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3 strategies to help reduce investment risk

Learn these time-tested investing strategies and feel more confident about your financial future.

 

History shows that when people invest and stay invested, they're more likely to earn positive returns in the long run. When markets start to fluctuate, it may be tempting to make financial decisions in reaction to changes to your portfolio. But people who base their financial decisions on emotion often end up buying when the market is high and selling when prices are low. These investors ultimately have a harder time reaching their long-term financial goals.

How can you avoid making these common investing mistakes? Consider these investment strategies, which can help you reduce the risks associated with investing and potentially earn more consistent returns over time:

  • Asset allocation
  • Portfolio diversification
  • Dollar-cost averaging

Strategy 1: Asset allocation

Appropriate asset allocation refers to the way you weight the investments in your portfolio to try to meet a specific objective. It's the act of investing in different asset classes, such as:

  • Stocks
  • Bonds
  • Alternative investments
  • Cash

For example, if your goal is to pursue growth, and you're willing to take on market risk to reach that goal, you may decide to place as much as 80% of your assets in stocks and as little as 20% in bonds. Before you decide how you'll divide the asset classes in your portfolio, make sure you know your investment timeframe and the possible risks and rewards of each asset class.

Different asset classes offer varying levels of potential return and market risk. For example, unlike stocks and corporate bonds, government T-bills offer guaranteed principal and interest — although money market funds that invest in them do not. As with any security, past performance doesn't necessarily indicate future results. And asset allocation does not guarantee a profit.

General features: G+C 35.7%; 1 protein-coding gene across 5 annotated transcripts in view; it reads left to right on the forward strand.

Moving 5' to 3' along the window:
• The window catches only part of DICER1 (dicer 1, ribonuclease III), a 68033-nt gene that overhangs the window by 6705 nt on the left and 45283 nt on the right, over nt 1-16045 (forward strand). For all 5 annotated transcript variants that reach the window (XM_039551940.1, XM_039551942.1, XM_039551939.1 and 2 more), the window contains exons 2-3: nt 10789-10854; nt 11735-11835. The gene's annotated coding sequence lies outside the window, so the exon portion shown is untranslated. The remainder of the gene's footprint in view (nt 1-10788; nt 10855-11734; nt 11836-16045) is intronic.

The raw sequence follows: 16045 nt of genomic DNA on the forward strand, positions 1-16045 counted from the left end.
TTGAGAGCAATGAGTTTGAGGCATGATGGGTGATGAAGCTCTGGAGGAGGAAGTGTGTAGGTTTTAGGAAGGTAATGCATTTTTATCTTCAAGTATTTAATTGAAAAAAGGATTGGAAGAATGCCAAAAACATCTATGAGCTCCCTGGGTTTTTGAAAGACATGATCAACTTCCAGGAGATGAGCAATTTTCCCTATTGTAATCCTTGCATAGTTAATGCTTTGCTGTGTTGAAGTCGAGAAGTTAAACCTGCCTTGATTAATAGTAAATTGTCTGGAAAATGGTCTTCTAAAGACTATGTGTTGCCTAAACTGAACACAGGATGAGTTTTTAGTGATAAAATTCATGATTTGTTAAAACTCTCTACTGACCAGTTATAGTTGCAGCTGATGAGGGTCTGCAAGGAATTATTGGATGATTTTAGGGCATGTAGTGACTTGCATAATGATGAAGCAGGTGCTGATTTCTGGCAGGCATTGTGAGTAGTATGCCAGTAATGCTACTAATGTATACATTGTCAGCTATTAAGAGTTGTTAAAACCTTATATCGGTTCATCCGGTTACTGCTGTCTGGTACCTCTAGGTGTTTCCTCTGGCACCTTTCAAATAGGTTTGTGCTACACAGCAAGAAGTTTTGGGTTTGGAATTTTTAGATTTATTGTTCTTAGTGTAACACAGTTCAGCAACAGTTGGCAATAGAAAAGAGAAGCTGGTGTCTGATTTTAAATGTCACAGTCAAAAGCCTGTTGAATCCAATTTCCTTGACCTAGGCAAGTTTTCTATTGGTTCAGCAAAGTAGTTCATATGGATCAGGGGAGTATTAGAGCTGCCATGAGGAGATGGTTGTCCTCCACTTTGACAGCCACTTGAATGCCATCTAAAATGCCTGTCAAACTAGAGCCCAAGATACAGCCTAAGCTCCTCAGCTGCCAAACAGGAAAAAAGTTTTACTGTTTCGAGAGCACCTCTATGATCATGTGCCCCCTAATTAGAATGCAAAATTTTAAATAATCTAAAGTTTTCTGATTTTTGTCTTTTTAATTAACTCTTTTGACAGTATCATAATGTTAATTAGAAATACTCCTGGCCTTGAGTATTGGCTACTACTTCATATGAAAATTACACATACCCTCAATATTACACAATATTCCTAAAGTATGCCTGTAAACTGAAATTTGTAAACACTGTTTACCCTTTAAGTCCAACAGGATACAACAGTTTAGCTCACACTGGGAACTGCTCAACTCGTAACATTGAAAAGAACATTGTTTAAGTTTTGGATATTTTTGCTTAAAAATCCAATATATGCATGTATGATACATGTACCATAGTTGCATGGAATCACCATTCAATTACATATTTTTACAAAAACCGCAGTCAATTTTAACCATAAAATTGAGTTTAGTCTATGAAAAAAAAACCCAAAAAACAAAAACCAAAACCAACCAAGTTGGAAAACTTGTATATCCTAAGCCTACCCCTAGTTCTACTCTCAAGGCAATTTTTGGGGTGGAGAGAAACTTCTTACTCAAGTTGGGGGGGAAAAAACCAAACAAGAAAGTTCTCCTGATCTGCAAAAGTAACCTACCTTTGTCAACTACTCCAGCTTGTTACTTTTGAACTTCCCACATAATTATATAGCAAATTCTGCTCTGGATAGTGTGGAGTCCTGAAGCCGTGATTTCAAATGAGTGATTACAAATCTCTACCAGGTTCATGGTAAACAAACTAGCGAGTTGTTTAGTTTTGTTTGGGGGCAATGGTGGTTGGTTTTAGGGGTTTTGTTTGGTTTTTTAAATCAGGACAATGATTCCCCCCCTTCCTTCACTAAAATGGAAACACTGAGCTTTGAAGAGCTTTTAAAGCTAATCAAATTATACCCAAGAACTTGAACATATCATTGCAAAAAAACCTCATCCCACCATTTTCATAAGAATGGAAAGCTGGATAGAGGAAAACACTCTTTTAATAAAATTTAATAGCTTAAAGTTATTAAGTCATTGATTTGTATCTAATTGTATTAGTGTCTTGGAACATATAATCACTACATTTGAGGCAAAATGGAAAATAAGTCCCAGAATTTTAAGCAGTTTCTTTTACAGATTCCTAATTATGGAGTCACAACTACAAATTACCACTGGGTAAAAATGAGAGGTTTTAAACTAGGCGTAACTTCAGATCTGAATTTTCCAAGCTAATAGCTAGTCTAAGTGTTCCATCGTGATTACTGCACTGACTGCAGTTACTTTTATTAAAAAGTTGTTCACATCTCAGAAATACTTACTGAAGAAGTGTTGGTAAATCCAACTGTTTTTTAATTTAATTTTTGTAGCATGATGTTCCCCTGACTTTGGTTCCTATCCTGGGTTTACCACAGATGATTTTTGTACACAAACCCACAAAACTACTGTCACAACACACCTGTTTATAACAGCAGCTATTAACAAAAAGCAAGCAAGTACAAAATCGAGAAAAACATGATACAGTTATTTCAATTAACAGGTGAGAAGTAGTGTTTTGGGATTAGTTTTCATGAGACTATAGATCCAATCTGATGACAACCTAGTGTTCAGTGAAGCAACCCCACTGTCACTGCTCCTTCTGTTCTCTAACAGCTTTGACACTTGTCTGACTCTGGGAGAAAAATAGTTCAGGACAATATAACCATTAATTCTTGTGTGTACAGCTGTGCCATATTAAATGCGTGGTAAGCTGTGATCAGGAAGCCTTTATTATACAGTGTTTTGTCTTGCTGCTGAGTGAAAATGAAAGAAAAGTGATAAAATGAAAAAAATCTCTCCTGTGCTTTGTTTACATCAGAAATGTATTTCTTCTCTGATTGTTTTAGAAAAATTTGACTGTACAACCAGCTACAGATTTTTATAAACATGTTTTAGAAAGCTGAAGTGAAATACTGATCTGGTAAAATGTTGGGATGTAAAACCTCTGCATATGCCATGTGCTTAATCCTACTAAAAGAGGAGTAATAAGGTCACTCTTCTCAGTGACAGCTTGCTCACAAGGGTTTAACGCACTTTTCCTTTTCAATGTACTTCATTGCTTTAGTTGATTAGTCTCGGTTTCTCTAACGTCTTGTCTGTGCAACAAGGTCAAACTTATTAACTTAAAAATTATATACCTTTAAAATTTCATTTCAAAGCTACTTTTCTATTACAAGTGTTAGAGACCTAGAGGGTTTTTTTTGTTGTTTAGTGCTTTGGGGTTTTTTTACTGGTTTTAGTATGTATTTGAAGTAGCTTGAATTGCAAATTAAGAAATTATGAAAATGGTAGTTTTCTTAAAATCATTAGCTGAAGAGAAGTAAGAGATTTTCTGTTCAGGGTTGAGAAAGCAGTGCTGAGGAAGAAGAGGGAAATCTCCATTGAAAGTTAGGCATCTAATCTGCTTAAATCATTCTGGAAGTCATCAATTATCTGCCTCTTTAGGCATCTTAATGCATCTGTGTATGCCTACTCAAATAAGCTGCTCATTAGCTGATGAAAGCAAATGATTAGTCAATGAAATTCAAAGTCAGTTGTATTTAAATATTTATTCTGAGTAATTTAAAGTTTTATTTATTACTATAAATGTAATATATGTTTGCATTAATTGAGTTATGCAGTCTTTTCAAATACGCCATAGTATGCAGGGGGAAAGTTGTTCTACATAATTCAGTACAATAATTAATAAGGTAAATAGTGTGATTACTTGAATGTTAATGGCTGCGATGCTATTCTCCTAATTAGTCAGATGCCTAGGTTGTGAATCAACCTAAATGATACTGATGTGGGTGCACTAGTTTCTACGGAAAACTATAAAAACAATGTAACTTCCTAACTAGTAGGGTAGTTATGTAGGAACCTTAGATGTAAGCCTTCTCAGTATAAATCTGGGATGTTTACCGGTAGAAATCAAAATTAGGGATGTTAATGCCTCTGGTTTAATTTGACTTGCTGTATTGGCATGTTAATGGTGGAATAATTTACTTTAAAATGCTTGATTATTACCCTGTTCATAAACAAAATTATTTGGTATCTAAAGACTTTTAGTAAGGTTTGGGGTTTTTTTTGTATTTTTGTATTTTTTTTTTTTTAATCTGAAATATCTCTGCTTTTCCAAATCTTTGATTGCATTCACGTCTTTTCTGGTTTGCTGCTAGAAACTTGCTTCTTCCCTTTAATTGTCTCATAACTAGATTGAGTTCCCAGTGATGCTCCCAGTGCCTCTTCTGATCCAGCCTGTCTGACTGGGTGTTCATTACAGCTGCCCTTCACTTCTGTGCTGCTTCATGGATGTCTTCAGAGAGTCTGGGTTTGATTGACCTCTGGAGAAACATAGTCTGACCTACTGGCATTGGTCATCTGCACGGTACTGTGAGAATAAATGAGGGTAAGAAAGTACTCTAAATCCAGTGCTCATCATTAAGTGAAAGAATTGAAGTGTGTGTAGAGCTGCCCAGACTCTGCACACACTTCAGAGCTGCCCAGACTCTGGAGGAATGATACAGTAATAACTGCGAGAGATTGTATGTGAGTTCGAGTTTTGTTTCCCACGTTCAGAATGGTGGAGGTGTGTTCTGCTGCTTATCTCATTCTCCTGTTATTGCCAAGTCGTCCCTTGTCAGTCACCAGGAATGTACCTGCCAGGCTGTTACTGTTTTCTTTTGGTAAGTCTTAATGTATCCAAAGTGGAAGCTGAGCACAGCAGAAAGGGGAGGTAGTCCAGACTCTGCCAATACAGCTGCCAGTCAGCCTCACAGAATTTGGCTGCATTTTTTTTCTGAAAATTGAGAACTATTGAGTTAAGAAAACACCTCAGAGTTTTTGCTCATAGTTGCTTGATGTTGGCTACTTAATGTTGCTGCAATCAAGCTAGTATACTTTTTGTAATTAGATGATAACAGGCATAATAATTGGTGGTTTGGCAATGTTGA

Strategy 2: Portfolio diversification

Asset allocation and portfolio diversification go hand in hand. 

Portfolio diversification is the process of selecting a variety of investments within each asset class to help minimize investment risk. Diversification across asset classes may also help lessen the impact of major market swings on your portfolio.

How portfolio diversification can reduce investment risk

If you were to invest in the stock of just one company, you'd be taking on greater risk by relying solely on the performance of that company to grow your investment. This is known as "single-security risk" — the risk that your investment will fluctuate widely in value with the price of one holding. 

But if you instead buy stocks in 15 or 20 companies in several different industries, you can reduce the potential for a substantial loss. If the return on one investment is falling, the return on another may be rising, which may help offset the poor performer.

Keep in mind, this doesn’t eliminate risk, and there is no guarantee against investment loss.

Strategy 3: Dollar-cost averaging

Dollar-cost averaging is a disciplined investment strategy that can help smooth out the effects of market fluctuations in your portfolio.

With this approach, you apply a specific dollar amount toward the purchase of stocks, bonds and/or mutual funds on a regular basis. As a result, you purchase more shares when prices are low and fewer shares when prices are high. Over time, the average cost of your shares will usually be lower than the average price of those shares. And because this strategy is systematic, it can help you avoid making emotional investment decisions (thus minimizing investment risk).

 

Have questions? Seek out personalized advice from your advisor 

If you have questions about these strategies, consider reaching out to yYour Ameriprise financial advisor for perspective unique to your financial goals and portfolio. Their personalized advice can help give you the peace of mind to stay the course to your financial goals.

Asset allocation, diversification and dollar-cost averaging do not assure a profit or protect against loss.
Investment products are not federally or FDIC-insured, are not deposits or obligations of, or guaranteed by any financial institution, and involve investment risks including possible loss of principal and fluctuation in value.
There are risks associated with fixed income investments, including credit risk, interest rate risk, and prepayment and extension risk. In general, bond prices rise when interest rates fall and vice versa. This effect is usually more pronounced for longer-term securities.
Stock investments have an element of risk. High-quality stocks may be appropriate for some investments strategies. Ensure that your investment objectives, time horizon and risk tolerance are aligned with stocks before investing, as they can lose value.
Ameriprise Financial Services, LLC. Member FINRA and SIPC.